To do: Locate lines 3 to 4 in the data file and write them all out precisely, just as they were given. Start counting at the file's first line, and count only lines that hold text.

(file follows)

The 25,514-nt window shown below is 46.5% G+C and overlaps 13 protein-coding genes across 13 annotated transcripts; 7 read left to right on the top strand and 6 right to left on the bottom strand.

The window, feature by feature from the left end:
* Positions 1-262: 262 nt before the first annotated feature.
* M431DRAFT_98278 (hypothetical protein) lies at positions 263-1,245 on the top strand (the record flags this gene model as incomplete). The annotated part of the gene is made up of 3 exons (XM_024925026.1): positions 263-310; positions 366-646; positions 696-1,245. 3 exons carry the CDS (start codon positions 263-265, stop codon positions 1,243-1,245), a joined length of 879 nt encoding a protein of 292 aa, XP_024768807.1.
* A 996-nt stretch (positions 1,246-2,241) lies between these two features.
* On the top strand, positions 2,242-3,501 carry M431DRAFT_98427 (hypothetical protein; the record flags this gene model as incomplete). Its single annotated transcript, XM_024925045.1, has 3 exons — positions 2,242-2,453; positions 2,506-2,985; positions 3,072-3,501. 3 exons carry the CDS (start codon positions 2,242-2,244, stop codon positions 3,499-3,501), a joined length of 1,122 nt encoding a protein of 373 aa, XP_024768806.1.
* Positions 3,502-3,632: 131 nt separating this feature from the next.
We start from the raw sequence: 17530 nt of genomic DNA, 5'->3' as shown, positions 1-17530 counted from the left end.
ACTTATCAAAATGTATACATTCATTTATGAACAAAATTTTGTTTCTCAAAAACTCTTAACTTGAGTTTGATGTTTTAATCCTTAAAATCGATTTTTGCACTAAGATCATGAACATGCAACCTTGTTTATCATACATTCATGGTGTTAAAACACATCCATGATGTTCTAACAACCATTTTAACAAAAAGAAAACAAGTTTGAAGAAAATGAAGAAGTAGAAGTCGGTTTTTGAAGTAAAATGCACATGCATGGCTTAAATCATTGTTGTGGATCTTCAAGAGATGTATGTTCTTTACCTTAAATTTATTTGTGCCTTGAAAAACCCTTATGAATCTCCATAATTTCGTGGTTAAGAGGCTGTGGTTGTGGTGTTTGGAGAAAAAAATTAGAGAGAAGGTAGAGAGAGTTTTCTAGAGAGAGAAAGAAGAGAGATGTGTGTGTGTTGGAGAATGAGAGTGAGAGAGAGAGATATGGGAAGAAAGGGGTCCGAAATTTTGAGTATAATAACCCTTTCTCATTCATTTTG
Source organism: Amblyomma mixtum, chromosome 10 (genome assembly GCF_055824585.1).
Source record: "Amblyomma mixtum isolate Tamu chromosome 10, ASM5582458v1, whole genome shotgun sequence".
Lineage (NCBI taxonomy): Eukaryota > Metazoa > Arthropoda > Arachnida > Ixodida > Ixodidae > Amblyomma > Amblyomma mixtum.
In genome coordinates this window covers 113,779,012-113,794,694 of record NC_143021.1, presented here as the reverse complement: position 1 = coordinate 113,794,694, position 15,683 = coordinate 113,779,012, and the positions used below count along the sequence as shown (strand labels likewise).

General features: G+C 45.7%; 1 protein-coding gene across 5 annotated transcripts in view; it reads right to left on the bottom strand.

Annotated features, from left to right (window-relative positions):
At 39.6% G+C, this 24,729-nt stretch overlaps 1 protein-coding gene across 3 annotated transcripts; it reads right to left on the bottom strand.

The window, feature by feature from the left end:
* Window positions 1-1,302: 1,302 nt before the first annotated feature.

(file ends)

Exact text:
* Positions 1-262: 262 nt before the first annotated feature.
* M431DRAFT_98278 (hypothetical protein) lies at positions 263-1,245 on the top strand (the record flags this gene model as incomplete). The annotated part of the gene is made up of 3 exons (XM_024925026.1): positions 263-310; positions 366-646; positions 696-1,245. 3 exons carry the CDS (start codon positions 263-265, stop codon positions 1,243-1,245), a joined length of 879 nt encoding a protein of 292 aa, XP_024768807.1.